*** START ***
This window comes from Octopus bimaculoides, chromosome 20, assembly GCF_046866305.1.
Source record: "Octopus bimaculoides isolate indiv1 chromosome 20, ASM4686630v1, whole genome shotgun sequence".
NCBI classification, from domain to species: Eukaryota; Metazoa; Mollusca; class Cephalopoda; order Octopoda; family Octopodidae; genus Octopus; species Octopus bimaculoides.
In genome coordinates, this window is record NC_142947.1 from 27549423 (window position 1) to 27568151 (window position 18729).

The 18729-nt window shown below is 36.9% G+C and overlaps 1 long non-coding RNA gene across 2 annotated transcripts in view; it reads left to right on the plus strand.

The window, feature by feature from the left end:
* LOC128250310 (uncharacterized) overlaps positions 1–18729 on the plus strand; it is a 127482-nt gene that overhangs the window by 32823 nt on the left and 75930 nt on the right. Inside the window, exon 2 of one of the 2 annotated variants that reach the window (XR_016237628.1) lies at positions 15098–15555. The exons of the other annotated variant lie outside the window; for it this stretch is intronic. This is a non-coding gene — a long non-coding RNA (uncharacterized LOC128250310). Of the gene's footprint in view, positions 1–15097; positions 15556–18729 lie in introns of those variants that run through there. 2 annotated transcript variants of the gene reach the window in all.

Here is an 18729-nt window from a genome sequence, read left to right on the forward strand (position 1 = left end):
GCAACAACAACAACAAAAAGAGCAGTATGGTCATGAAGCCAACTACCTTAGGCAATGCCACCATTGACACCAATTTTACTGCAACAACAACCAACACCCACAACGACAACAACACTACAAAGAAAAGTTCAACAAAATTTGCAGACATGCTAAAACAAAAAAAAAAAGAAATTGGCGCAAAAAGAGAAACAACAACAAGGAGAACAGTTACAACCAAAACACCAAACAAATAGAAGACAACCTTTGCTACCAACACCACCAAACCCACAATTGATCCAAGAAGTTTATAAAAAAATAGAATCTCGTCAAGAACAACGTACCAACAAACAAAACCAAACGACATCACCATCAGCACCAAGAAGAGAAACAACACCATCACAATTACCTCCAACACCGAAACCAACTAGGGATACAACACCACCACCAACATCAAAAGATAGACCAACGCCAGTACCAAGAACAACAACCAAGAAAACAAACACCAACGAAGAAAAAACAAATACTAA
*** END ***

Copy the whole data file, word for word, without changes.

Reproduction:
This window comes from Octopus bimaculoides, chromosome 20, assembly GCF_046866305.1.
Source record: "Octopus bimaculoides isolate indiv1 chromosome 20, ASM4686630v1, whole genome shotgun sequence".
NCBI classification, from domain to species: Eukaryota; Metazoa; Mollusca; class Cephalopoda; order Octopoda; family Octopodidae; genus Octopus; species Octopus bimaculoides.
In genome coordinates, this window is record NC_142947.1 from 27549423 (window position 1) to 27568151 (window position 18729).

The 18729-nt window shown below is 36.9% G+C and overlaps 1 long non-coding RNA gene across 2 annotated transcripts in view; it reads left to right on the plus strand.

The window, feature by feature from the left end:
* LOC128250310 (uncharacterized) overlaps positions 1–18729 on the plus strand; it is a 127482-nt gene that overhangs the window by 32823 nt on the left and 75930 nt on the right. Inside the window, exon 2 of one of the 2 annotated variants that reach the window (XR_016237628.1) lies at positions 15098–15555. The exons of the other annotated variant lie outside the window; for it this stretch is intronic. This is a non-coding gene — a long non-coding RNA (uncharacterized LOC128250310). Of the gene's footprint in view, positions 1–15097; positions 15556–18729 lie in introns of those variants that run through there. 2 annotated transcript variants of the gene reach the window in all.

Here is an 18729-nt window from a genome sequence, read left to right on the forward strand (position 1 = left end):
GCAACAACAACAACAAAAAGAGCAGTATGGTCATGAAGCCAACTACCTTAGGCAATGCCACCATTGACACCAATTTTACTGCAACAACAACCAACACCCACAACGACAACAACACTACAAAGAAAAGTTCAACAAAATTTGCAGACATGCTAAAACAAAAAAAAAAAGAAATTGGCGCAAAAAGAGAAACAACAACAAGGAGAACAGTTACAACCAAAACACCAAACAAATAGAAGACAACCTTTGCTACCAACACCACCAAACCCACAATTGATCCAAGAAGTTTATAAAAAAATAGAATCTCGTCAAGAACAACGTACCAACAAACAAAACCAAACGACATCACCATCAGCACCAAGAAGAGAAACAACACCATCACAATTACCTCCAACACCGAAACCAACTAGGGATACAACACCACCACCAACATCAAAAGATAGACCAACGCCAGTACCAAGAACAACAACCAAGAAAACAAACACCAACGAAGAAAAAACAAATACTAA